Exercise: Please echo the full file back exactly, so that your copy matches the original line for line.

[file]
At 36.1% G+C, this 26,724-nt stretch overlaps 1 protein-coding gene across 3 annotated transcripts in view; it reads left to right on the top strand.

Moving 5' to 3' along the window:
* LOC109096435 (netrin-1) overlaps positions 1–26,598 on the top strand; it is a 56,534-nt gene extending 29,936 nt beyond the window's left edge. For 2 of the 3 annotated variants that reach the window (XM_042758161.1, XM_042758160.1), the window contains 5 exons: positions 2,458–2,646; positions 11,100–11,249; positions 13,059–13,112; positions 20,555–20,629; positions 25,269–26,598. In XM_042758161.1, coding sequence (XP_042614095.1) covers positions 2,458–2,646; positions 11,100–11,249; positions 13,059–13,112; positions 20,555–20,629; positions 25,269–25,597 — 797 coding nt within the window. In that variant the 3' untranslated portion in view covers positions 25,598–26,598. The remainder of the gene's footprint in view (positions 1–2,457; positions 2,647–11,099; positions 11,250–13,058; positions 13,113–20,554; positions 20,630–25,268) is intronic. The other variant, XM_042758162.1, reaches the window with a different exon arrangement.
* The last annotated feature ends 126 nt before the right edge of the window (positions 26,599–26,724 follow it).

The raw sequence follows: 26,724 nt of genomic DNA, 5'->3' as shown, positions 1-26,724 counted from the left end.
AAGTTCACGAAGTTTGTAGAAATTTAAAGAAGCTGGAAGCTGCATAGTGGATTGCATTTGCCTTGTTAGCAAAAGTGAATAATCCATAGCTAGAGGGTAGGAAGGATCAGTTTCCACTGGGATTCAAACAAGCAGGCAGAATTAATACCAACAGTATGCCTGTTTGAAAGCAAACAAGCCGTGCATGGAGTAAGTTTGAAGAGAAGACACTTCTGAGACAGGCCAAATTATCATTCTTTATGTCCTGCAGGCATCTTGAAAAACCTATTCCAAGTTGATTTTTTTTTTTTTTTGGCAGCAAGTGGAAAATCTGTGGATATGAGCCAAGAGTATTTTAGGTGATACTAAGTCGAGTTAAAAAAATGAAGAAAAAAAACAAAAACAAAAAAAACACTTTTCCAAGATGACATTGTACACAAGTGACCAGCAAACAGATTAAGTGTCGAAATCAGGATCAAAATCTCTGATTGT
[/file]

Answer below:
At 36.1% G+C, this 26,724-nt stretch overlaps 1 protein-coding gene across 3 annotated transcripts in view; it reads left to right on the top strand.

Moving 5' to 3' along the window:
* LOC109096435 (netrin-1) overlaps positions 1–26,598 on the top strand; it is a 56,534-nt gene extending 29,936 nt beyond the window's left edge. For 2 of the 3 annotated variants that reach the window (XM_042758161.1, XM_042758160.1), the window contains 5 exons: positions 2,458–2,646; positions 11,100–11,249; positions 13,059–13,112; positions 20,555–20,629; positions 25,269–26,598. In XM_042758161.1, coding sequence (XP_042614095.1) covers positions 2,458–2,646; positions 11,100–11,249; positions 13,059–13,112; positions 20,555–20,629; positions 25,269–25,597 — 797 coding nt within the window. In that variant the 3' untranslated portion in view covers positions 25,598–26,598. The remainder of the gene's footprint in view (positions 1–2,457; positions 2,647–11,099; positions 11,250–13,058; positions 13,113–20,554; positions 20,630–25,268) is intronic. The other variant, XM_042758162.1, reaches the window with a different exon arrangement.
* The last annotated feature ends 126 nt before the right edge of the window (positions 26,599–26,724 follow it).

The raw sequence follows: 26,724 nt of genomic DNA, 5'->3' as shown, positions 1-26,724 counted from the left end.
AAGTTCACGAAGTTTGTAGAAATTTAAAGAAGCTGGAAGCTGCATAGTGGATTGCATTTGCCTTGTTAGCAAAAGTGAATAATCCATAGCTAGAGGGTAGGAAGGATCAGTTTCCACTGGGATTCAAACAAGCAGGCAGAATTAATACCAACAGTATGCCTGTTTGAAAGCAAACAAGCCGTGCATGGAGTAAGTTTGAAGAGAAGACACTTCTGAGACAGGCCAAATTATCATTCTTTATGTCCTGCAGGCATCTTGAAAAACCTATTCCAAGTTGATTTTTTTTTTTTTTTGGCAGCAAGTGGAAAATCTGTGGATATGAGCCAAGAGTATTTTAGGTGATACTAAGTCGAGTTAAAAAAATGAAGAAAAAAAACAAAAACAAAAAAAACACTTTTCCAAGATGACATTGTACACAAGTGACCAGCAAACAGATTAAGTGTCGAAATCAGGATCAAAATCTCTGATTGT